Can you camp on the beach? The simple answer is a big No - but it depends where you are.
Is it illegal to camp on the beach?
Beach camping laws and more:
Though it varies from state to state, in Australia it is generally illegal to “wild” camp (including sleeping in your parked car) unless it is in an authorised area.
In NSW, the National Parks and Wildlife Service has plenty of authorised camping areas on its land, but a spokesperson tells New Idea no such areas are directly on the beach.
In the Northern Territory you are required to get a permit to camp anywhere outside an authorised area.
And in WA, the state’s Parks and Wildlife Service says that camping is only permitted in designated campgrounds.
If you have your heart set on camping at a particular beach, check with the local council to see if they allow wild camping there.
If it’s a beach in a fairly well-populated area you will likely face the wraith of a roving ranger if you pitch your tent.
Last year, NSW’s Byron Shire Council, home to the popular Byron Bay beaches, revealed it had issued more than 1,000 fines for illegal camping and parking during the Christmas period.
So generally, wherever you are, it is not much different than trying to camp on Bondi, Cottesloe or the Gold Coast. If a ranger or lifeguard spots your canvas and your socks drying on a tent rope, you will be evicted and face a fine.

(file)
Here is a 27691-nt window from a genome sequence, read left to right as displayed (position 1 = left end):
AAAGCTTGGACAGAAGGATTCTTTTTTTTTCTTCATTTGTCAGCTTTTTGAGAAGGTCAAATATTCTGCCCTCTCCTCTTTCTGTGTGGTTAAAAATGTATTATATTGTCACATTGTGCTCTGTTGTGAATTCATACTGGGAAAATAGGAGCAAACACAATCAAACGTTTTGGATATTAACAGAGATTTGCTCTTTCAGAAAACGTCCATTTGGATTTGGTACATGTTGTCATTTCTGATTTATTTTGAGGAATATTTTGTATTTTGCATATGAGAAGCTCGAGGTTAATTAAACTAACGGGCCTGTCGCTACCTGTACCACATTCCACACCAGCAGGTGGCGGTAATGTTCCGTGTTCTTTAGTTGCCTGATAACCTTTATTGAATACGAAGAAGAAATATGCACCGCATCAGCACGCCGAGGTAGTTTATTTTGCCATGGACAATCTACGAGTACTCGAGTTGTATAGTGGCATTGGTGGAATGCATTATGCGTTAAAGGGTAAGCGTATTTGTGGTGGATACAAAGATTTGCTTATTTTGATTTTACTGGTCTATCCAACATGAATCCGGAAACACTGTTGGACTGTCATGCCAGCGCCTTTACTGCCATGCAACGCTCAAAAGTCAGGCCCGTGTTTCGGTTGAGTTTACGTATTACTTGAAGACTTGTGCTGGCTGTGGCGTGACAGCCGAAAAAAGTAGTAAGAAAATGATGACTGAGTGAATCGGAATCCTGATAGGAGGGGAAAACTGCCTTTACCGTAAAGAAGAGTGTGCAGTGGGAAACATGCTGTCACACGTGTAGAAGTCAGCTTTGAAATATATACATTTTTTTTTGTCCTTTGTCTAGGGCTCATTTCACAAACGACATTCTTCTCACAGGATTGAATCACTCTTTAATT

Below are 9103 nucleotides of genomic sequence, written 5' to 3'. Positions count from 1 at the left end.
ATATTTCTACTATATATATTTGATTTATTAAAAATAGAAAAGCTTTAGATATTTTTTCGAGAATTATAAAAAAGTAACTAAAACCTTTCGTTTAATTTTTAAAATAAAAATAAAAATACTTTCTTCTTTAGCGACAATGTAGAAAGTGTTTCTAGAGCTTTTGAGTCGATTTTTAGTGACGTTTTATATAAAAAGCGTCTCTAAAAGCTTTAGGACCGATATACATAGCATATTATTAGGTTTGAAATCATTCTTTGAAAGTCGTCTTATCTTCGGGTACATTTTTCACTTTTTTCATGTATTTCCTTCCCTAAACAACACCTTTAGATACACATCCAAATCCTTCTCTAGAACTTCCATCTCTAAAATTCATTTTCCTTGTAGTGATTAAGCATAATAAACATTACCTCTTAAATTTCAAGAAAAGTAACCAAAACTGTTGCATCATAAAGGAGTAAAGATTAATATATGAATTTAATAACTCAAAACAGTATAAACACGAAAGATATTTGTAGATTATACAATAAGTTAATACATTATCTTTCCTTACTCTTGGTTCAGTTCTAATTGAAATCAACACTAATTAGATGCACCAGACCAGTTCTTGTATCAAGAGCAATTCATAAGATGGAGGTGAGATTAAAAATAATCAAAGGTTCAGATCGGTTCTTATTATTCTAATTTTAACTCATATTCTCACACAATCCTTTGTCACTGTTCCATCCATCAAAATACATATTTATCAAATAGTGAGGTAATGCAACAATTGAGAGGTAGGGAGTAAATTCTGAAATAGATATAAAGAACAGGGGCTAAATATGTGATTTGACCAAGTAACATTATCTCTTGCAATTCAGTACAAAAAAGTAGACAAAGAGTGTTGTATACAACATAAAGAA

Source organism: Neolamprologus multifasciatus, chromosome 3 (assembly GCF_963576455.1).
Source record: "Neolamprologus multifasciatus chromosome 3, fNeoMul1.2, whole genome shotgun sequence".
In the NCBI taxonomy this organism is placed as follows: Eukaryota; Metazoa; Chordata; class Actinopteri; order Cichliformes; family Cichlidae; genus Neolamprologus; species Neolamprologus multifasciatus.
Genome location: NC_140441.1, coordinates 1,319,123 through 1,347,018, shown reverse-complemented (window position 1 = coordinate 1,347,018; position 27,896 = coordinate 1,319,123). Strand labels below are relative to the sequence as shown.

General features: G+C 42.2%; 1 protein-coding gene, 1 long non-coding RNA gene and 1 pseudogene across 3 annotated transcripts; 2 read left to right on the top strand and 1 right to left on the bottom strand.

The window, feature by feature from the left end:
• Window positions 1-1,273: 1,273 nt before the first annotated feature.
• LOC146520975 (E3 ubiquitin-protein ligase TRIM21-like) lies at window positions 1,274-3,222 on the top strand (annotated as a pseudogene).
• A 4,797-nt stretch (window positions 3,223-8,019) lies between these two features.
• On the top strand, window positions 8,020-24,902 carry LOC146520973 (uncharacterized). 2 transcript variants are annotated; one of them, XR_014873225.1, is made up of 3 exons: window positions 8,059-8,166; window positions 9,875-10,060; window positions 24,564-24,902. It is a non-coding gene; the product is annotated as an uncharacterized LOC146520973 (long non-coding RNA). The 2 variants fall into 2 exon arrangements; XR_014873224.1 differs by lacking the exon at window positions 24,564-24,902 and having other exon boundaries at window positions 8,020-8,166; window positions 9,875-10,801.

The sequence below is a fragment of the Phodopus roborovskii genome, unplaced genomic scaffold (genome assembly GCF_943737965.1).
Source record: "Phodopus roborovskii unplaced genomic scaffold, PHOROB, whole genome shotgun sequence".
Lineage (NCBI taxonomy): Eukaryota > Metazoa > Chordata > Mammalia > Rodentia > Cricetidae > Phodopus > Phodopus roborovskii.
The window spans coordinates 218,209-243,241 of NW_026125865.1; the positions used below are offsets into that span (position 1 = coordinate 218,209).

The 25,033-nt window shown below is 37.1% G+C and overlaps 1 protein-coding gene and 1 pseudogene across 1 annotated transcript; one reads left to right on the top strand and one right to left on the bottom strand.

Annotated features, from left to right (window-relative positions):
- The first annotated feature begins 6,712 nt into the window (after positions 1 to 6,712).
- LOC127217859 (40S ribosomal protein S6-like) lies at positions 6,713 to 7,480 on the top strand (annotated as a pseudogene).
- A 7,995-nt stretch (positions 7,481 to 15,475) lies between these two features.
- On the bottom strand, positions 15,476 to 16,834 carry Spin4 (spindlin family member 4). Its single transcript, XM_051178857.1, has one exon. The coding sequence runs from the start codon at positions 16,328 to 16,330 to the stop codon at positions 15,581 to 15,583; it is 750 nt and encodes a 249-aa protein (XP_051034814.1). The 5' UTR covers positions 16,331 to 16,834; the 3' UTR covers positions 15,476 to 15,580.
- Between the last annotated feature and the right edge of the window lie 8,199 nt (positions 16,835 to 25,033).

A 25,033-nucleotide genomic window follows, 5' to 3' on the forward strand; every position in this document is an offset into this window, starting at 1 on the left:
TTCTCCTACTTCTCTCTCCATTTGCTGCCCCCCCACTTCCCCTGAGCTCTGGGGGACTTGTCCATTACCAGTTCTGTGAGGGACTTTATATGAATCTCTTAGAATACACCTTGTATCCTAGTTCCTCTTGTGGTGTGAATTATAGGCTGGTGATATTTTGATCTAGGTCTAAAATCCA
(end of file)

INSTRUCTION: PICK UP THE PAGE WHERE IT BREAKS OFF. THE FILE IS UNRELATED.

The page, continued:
But like throwing down a swag in the outback, there’s little chance of running foul with the law at a remote beach.
New Idea in no way endorses illegal camping, but should you find yourself with the opportunity of setting up camp on the white sands of a deserted beach, here are some tips:
- Think of the environment. Don’t camp on dunes.
- Be mindful of tides. You don’t want to find yourself going for a unwanted dip in your sleep. If possible, seek out a grassed area back from the beach.
- As my mum would say, “Don’t bring the beach home.” Have some sort of matt outside your tent to leave your shoes on to act as a sand trap.
- Be aware of the local guidelines regarding waste—including biological. For the sake of all humanity, do not do your business in the sand.
- Don’t drive on the beach (even in a 4WD) without a backup plan for getting bogged (e.g. inflatable jack, shovel, satellite phone, prayers).
- Chances are there won’t be lifeguards so don’t swim alone.
For more, including the best beach camping spots in NSW, dog friendly beach camping spots and free beach camping sites, click here.